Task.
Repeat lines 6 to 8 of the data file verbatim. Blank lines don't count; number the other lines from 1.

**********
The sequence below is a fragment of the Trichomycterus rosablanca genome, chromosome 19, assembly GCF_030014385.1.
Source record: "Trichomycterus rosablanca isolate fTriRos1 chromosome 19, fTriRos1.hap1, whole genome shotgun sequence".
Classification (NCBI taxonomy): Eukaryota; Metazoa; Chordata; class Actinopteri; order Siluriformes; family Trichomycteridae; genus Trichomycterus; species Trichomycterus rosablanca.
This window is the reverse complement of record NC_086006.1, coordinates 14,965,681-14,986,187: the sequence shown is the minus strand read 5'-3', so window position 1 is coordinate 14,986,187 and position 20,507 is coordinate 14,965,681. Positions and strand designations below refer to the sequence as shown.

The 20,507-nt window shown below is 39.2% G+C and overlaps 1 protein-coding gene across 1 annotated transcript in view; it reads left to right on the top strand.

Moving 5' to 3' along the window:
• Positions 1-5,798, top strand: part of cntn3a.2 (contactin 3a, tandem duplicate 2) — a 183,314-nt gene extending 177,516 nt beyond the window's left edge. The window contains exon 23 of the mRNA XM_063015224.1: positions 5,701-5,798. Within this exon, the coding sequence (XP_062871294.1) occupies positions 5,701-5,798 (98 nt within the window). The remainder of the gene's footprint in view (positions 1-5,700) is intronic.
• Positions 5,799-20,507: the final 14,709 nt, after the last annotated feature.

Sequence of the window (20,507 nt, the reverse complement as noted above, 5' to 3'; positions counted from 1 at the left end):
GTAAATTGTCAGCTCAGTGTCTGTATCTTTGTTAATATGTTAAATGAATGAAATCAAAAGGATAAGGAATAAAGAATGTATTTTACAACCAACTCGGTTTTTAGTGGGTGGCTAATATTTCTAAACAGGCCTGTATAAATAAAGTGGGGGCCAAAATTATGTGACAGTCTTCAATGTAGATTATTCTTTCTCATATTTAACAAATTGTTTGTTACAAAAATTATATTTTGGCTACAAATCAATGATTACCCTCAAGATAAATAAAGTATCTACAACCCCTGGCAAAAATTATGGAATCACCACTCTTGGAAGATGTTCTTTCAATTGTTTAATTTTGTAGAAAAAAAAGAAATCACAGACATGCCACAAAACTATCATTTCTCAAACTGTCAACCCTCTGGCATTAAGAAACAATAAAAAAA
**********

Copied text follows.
Moving 5' to 3' along the window:
• Positions 1-5,798, top strand: part of cntn3a.2 (contactin 3a, tandem duplicate 2) — a 183,314-nt gene extending 177,516 nt beyond the window's left edge. The window contains exon 23 of the mRNA XM_063015224.1: positions 5,701-5,798. Within this exon, the coding sequence (XP_062871294.1) occupies positions 5,701-5,798 (98 nt within the window). The remainder of the gene's footprint in view (positions 1-5,700) is intronic.
• Positions 5,799-20,507: the final 14,709 nt, after the last annotated feature.